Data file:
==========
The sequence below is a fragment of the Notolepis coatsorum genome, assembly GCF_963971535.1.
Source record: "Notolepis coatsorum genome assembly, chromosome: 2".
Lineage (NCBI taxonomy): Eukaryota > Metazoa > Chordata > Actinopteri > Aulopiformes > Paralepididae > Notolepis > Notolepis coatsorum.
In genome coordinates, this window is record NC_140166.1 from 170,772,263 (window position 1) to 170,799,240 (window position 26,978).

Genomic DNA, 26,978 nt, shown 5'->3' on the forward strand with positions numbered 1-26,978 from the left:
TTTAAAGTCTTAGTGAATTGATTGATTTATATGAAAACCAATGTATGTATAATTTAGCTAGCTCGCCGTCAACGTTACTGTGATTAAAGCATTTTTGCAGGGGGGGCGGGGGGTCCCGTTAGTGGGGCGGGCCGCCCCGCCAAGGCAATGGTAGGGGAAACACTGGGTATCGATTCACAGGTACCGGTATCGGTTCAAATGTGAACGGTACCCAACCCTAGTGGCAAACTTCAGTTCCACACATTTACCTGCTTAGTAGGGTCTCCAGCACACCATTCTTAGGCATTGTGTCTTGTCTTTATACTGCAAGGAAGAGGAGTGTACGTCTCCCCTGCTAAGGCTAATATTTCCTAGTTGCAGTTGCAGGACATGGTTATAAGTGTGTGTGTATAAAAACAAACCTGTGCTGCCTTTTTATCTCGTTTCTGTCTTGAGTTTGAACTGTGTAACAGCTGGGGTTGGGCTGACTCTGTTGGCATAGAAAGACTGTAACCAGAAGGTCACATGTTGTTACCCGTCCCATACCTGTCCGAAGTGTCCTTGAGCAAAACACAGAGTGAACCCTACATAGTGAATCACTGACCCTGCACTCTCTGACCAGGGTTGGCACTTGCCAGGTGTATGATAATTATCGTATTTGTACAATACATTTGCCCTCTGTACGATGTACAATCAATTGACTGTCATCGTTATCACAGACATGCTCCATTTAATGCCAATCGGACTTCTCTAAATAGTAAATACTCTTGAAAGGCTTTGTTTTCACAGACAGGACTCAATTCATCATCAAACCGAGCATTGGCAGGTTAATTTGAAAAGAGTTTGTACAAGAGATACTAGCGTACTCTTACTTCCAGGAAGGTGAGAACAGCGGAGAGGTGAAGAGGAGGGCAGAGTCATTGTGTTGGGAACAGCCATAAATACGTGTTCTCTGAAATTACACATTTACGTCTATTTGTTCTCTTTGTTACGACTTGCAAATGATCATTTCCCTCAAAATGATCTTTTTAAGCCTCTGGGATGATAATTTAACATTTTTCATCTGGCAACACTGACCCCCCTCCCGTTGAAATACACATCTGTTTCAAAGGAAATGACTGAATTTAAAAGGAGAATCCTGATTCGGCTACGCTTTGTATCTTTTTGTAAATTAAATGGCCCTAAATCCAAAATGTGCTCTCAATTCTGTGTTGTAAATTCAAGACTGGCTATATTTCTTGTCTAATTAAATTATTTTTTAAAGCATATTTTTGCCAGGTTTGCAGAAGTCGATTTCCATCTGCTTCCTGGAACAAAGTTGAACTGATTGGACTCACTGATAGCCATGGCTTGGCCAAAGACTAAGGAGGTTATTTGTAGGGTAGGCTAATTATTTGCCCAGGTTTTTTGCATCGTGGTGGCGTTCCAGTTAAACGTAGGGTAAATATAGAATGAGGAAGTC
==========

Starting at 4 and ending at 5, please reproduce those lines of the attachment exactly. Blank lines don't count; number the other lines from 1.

In genome coordinates, this window is record NC_140166.1 from 170,772,263 (window position 1) to 170,799,240 (window position 26,978).

Genomic DNA, 26,978 nt, shown 5'->3' on the forward strand with positions numbered 1-26,978 from the left: